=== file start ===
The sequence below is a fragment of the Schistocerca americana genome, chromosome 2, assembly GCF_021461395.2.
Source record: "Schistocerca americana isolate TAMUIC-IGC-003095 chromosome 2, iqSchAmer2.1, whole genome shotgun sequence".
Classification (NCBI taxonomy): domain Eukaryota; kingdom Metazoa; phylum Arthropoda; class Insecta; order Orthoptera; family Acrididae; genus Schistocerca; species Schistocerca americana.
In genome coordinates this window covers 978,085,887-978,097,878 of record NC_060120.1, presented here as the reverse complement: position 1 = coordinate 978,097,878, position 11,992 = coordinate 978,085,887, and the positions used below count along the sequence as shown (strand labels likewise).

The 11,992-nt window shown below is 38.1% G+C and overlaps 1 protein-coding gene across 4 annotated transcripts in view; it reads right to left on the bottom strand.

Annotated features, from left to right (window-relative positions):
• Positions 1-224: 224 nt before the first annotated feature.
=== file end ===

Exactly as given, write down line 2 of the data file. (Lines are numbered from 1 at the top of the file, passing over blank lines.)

Source record: "Schistocerca americana isolate TAMUIC-IGC-003095 chromosome 2, iqSchAmer2.1, whole genome shotgun sequence".